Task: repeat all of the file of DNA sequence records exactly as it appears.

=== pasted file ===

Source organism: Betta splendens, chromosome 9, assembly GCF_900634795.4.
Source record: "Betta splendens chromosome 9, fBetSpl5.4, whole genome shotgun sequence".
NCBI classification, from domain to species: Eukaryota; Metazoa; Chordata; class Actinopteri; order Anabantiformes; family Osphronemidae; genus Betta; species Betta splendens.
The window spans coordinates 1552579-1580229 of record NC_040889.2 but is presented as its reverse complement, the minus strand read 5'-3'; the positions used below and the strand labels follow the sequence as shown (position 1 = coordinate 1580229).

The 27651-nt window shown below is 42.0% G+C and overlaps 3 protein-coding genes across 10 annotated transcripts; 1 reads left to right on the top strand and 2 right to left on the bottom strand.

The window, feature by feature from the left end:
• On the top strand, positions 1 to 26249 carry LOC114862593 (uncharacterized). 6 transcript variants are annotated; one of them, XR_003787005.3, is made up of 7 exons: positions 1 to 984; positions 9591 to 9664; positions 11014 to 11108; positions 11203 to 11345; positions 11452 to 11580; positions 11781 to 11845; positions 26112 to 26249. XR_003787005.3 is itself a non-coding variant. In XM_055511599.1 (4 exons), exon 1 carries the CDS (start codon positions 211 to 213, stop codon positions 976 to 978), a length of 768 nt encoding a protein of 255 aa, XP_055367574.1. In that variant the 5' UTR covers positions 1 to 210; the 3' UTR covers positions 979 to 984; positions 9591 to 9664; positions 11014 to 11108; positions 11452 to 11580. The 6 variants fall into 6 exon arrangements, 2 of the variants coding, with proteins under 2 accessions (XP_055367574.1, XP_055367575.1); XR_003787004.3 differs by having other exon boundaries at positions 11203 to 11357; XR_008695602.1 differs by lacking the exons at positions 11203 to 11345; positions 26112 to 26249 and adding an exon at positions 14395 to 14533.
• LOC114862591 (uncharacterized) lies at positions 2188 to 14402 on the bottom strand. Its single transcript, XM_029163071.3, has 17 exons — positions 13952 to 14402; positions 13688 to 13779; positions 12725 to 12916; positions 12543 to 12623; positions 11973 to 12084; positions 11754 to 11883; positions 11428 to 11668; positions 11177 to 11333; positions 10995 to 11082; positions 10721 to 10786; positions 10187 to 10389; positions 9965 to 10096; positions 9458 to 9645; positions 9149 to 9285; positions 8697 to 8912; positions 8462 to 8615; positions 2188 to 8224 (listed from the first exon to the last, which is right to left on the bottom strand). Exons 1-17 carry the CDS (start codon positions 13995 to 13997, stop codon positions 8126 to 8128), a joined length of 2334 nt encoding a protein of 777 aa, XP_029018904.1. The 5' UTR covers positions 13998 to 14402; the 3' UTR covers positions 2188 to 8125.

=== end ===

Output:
Source organism: Betta splendens, chromosome 9, assembly GCF_900634795.4.
Source record: "Betta splendens chromosome 9, fBetSpl5.4, whole genome shotgun sequence".
NCBI classification, from domain to species: Eukaryota; Metazoa; Chordata; class Actinopteri; order Anabantiformes; family Osphronemidae; genus Betta; species Betta splendens.
The window spans coordinates 1552579-1580229 of record NC_040889.2 but is presented as its reverse complement, the minus strand read 5'-3'; the positions used below and the strand labels follow the sequence as shown (position 1 = coordinate 1580229).

The 27651-nt window shown below is 42.0% G+C and overlaps 3 protein-coding genes across 10 annotated transcripts; 1 reads left to right on the top strand and 2 right to left on the bottom strand.

The window, feature by feature from the left end:
• On the top strand, positions 1 to 26249 carry LOC114862593 (uncharacterized). 6 transcript variants are annotated; one of them, XR_003787005.3, is made up of 7 exons: positions 1 to 984; positions 9591 to 9664; positions 11014 to 11108; positions 11203 to 11345; positions 11452 to 11580; positions 11781 to 11845; positions 26112 to 26249. XR_003787005.3 is itself a non-coding variant. In XM_055511599.1 (4 exons), exon 1 carries the CDS (start codon positions 211 to 213, stop codon positions 976 to 978), a length of 768 nt encoding a protein of 255 aa, XP_055367574.1. In that variant the 5' UTR covers positions 1 to 210; the 3' UTR covers positions 979 to 984; positions 9591 to 9664; positions 11014 to 11108; positions 11452 to 11580. The 6 variants fall into 6 exon arrangements, 2 of the variants coding, with proteins under 2 accessions (XP_055367574.1, XP_055367575.1); XR_003787004.3 differs by having other exon boundaries at positions 11203 to 11357; XR_008695602.1 differs by lacking the exons at positions 11203 to 11345; positions 26112 to 26249 and adding an exon at positions 14395 to 14533.
• LOC114862591 (uncharacterized) lies at positions 2188 to 14402 on the bottom strand. Its single transcript, XM_029163071.3, has 17 exons — positions 13952 to 14402; positions 13688 to 13779; positions 12725 to 12916; positions 12543 to 12623; positions 11973 to 12084; positions 11754 to 11883; positions 11428 to 11668; positions 11177 to 11333; positions 10995 to 11082; positions 10721 to 10786; positions 10187 to 10389; positions 9965 to 10096; positions 9458 to 9645; positions 9149 to 9285; positions 8697 to 8912; positions 8462 to 8615; positions 2188 to 8224 (listed from the first exon to the last, which is right to left on the bottom strand). Exons 1-17 carry the CDS (start codon positions 13995 to 13997, stop codon positions 8126 to 8128), a joined length of 2334 nt encoding a protein of 777 aa, XP_029018904.1. The 5' UTR covers positions 13998 to 14402; the 3' UTR covers positions 2188 to 8125.